It’s kind of an awkward thing to have your child take a required religion class, when religion is not really practiced at home. I know this topic is a bit taboo to talk about, especially in the United States, but I feel a little more at ease discussing it now that I’ve been in Indonesia for six months.
Religion is very out in the open here, and a very common question to ask when getting to know someone new. It’s used as support to help explain why someone does something, or where their family is from. Oh you’re Sasak? You must be Muslim and from Lombok. You’re from Aceh? Good luck riding sidesaddle on a motorcycle if you’re female, in accordance to the new Islamic law proposed recently. Religion is less personal and private and more communal, even fashionable here, in my opinion. Hijabs are frequently seen across Indonesia, as a religious symbol, but also as an accessory to appear sophisticated or trendy. Now, I hardly notice them.
There are four recognized religions at my school: Islam, Christianity, Hinduism, and Buddhism. Eliana was placed in the Christian class the first semester. She did have a few questions about why we don’t go to church and once mentioned something about god giving out candy. We tried to get more details, but she seemed to not be very phased by it all. We on the other hand were feeling like it was time for a change. If Eliana has to take religion, then I would like her to learn about religions around the world or what religion is as a whole.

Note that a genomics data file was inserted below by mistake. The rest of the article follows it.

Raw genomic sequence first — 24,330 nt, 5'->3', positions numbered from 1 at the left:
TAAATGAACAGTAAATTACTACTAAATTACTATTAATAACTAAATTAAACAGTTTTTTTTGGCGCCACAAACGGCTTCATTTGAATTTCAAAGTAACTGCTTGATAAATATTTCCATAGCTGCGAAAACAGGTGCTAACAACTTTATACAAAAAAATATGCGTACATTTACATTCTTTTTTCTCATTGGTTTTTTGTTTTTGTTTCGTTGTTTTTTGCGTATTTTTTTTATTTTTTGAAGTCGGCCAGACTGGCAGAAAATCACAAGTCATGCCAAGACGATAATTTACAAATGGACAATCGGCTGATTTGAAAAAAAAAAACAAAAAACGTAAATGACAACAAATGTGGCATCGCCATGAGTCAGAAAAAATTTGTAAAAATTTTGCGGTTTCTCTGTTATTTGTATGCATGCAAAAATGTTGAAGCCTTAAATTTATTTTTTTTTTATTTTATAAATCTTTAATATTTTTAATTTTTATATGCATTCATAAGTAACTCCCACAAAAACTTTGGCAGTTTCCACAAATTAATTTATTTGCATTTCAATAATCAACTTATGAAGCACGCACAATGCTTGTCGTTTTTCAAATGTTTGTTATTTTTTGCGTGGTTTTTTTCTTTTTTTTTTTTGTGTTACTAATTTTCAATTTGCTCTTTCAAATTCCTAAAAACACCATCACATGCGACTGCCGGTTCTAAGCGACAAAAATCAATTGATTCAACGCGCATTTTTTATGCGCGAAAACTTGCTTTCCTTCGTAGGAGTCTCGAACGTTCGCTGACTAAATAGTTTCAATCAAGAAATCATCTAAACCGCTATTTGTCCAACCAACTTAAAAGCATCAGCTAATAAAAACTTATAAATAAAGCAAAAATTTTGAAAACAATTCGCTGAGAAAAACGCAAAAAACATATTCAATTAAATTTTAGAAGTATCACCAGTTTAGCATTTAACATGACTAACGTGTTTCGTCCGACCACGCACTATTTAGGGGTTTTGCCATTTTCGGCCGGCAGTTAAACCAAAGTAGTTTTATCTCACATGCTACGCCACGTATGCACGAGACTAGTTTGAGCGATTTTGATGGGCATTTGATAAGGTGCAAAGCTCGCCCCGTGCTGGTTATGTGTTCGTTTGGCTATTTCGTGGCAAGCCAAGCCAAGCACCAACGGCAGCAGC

As a child I was given several opportunities to learn about other religions. I remember visiting churches, cathedrals, and temples throughout my childhood. I enjoyed comparing the traditions and rituals and I especially appreciated the right to choose what I agreed with and what I didn’t agree with. This is not common for most, and hopefully not offensive to anyone reading this post. However as a parent, it is something that I would like to provide to my own child: The right to choose.
And on that note, one common religious ritual Ellie has picked up on, and practices on occasion, is placing rice on her forehead, pulling her hands together and praying. Her teachers have also noticed this and commented about it. Apparently our frequent visits to Bali have made an impact! And now (or at least for this semester), Eliana will be a Hindu.
Sure, why not?